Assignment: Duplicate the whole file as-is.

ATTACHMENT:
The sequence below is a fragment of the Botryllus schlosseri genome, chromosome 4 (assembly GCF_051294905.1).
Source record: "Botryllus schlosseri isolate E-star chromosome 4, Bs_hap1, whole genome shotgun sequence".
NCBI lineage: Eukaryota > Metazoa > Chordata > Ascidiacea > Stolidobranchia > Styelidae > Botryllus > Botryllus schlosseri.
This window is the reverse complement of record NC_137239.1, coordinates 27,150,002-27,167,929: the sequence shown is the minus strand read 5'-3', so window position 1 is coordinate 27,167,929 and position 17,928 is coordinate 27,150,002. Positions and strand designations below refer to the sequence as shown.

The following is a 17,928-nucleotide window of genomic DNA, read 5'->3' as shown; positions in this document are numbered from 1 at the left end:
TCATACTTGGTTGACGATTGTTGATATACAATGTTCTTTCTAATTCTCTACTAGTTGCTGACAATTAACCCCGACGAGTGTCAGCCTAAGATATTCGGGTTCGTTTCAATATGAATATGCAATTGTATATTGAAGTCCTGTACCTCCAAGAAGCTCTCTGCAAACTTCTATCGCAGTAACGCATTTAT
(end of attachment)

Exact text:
The sequence below is a fragment of the Botryllus schlosseri genome, chromosome 4 (assembly GCF_051294905.1).
Source record: "Botryllus schlosseri isolate E-star chromosome 4, Bs_hap1, whole genome shotgun sequence".
NCBI lineage: Eukaryota > Metazoa > Chordata > Ascidiacea > Stolidobranchia > Styelidae > Botryllus > Botryllus schlosseri.
This window is the reverse complement of record NC_137239.1, coordinates 27,150,002-27,167,929: the sequence shown is the minus strand read 5'-3', so window position 1 is coordinate 27,167,929 and position 17,928 is coordinate 27,150,002. Positions and strand designations below refer to the sequence as shown.

The following is a 17,928-nucleotide window of genomic DNA, read 5'->3' as shown; positions in this document are numbered from 1 at the left end:
TCATACTTGGTTGACGATTGTTGATATACAATGTTCTTTCTAATTCTCTACTAGTTGCTGACAATTAACCCCGACGAGTGTCAGCCTAAGATATTCGGGTTCGTTTCAATATGAATATGCAATTGTATATTGAAGTCCTGTACCTCCAAGAAGCTCTCTGCAAACTTCTATCGCAGTAACGCATTTAT